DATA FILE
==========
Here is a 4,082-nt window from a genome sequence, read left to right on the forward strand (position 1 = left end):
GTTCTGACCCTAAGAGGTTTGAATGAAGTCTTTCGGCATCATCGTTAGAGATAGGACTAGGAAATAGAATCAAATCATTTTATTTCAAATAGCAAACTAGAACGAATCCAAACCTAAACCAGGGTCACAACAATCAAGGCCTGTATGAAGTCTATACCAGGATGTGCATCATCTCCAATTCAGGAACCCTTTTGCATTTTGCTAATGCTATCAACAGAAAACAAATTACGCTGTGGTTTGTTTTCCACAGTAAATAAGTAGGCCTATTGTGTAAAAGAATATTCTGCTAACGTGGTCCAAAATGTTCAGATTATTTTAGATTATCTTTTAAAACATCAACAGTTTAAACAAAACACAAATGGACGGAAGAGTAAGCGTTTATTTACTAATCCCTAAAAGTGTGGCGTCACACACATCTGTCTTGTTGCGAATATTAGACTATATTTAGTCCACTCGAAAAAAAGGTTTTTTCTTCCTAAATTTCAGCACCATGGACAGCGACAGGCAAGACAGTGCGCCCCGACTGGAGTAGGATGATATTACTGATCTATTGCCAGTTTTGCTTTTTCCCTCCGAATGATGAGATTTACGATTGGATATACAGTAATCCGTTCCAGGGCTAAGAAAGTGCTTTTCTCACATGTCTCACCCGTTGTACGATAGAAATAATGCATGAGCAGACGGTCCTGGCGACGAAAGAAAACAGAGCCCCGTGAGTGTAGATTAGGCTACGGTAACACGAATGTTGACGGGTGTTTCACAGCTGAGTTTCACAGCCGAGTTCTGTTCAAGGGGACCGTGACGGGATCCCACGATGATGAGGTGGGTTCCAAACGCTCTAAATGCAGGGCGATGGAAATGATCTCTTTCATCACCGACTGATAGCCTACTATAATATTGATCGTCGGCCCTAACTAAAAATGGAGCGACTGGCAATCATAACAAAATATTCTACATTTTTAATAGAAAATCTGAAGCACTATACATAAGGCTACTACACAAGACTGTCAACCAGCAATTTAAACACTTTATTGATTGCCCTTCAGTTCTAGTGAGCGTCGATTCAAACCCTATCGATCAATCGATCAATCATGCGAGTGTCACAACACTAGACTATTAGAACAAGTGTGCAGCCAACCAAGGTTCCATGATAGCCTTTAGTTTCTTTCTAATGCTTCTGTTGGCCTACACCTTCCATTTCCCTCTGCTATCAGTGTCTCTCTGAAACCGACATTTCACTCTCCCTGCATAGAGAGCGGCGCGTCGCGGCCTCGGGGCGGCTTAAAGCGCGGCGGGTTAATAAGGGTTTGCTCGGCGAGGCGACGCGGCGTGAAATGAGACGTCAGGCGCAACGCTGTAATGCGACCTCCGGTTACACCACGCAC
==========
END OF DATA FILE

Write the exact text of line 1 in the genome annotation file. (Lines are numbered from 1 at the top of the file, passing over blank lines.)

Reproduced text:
Here is a 4,082-nt window from a genome sequence, read left to right on the forward strand (position 1 = left end):